Another issue is with laptops – any laptop that is going to be taken home from work, should be put in a DMZ when it comes back to the office, or should be running Linux.

Vadik says:

Comply and Connect?

So, the idea is: you ask the machine for its “internal state signature”, and if the signature matches the ideal, you let it in. The downside is that you can’t install non-malicious software on your machine. The upside seems to be that you don’t let malicious code in, except that you can’t trust the machine to report its own state — how do you know it’s the kernel and not the virus who returns the signature?
This is not the solution. Nor are firewalls and virus scanners. And it amazes me: in the year two thousand and fucking four, some 20 years (more?) after the creation of the first virus, we still have the virus problem. Isn’t it the right time to understand that the solution is secure operating systems? What’s so fucking difficult in OSes which run everything in a sandbox? Why should a Word macro running in a mail client have access to all filesystems and the network? Why can’t I run “untrusted” code without giving it permission to do dangerous things (or at least limit the impact, and no, UNIX weenies, I don’t mean “destroying only one person’s home directory instead of thrashing the whole machine”)?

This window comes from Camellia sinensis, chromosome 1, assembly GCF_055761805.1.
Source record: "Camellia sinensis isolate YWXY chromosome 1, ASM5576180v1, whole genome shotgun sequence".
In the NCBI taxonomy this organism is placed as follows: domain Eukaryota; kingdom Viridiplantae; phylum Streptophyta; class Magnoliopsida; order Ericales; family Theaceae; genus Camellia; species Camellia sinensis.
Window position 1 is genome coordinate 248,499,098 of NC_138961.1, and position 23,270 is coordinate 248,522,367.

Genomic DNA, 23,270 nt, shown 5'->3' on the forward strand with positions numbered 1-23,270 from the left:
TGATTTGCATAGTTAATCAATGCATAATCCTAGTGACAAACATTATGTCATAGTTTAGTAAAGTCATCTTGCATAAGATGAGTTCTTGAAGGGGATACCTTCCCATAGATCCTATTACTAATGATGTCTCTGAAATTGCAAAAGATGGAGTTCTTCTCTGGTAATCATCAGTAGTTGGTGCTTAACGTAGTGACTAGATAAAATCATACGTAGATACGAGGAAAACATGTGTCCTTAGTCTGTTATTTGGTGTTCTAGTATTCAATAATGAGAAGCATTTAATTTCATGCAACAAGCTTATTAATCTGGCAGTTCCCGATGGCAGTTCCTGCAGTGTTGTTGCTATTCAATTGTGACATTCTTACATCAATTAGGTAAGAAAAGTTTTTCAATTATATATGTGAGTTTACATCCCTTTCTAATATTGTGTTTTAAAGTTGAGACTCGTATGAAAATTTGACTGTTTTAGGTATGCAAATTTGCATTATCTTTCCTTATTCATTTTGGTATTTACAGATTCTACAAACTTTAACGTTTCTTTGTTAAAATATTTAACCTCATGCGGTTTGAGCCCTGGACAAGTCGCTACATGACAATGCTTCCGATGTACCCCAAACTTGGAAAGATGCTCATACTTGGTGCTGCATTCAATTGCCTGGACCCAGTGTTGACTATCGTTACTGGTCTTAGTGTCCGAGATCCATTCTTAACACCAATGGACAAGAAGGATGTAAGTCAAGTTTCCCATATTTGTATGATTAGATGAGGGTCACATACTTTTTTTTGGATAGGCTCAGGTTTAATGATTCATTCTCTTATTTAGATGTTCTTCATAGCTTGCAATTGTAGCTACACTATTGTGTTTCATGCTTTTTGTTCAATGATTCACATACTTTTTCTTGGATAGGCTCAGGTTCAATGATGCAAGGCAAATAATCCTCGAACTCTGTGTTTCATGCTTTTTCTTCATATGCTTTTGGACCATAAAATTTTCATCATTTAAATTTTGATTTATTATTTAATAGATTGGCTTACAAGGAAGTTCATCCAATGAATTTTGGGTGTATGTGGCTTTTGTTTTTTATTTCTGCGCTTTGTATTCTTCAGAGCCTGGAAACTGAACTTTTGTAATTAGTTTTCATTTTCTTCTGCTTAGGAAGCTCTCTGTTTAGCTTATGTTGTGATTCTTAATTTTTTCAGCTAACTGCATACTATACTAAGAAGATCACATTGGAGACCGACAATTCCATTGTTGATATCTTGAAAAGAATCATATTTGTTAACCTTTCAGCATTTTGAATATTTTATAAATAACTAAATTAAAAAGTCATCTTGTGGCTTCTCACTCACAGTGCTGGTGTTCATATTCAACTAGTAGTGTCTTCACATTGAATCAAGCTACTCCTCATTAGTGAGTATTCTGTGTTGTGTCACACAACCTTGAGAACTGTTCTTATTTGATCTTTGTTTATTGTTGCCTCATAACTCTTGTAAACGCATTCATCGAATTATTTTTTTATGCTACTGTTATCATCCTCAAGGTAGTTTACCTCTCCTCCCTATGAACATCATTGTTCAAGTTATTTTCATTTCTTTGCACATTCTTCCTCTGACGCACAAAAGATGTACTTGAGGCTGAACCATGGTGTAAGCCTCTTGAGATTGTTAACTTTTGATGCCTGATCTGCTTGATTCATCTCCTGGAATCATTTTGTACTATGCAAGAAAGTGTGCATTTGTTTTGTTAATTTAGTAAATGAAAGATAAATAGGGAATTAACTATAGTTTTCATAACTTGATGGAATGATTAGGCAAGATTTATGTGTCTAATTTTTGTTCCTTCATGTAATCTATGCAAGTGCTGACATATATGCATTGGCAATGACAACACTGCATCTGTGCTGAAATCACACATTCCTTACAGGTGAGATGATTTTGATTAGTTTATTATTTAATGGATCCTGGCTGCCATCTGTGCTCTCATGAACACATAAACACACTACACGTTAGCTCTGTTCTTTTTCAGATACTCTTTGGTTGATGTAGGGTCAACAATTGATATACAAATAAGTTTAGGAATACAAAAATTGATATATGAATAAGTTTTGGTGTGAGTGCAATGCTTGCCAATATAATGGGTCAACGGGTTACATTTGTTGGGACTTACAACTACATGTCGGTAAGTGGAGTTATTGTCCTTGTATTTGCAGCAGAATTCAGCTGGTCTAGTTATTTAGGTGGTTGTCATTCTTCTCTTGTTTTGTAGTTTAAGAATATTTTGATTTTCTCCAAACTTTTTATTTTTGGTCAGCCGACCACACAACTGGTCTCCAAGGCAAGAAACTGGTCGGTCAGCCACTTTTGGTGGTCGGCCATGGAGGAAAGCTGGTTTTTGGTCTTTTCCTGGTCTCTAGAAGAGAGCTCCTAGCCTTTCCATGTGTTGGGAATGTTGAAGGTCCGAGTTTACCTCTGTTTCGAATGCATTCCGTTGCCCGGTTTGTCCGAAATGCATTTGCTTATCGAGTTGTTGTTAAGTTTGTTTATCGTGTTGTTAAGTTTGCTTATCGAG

The answer to the rhetorical question is because nobody cares, or maybe because people think that fighting viruses constantly instead of doing real work is a natural way of doing things, but we should know it’s not true.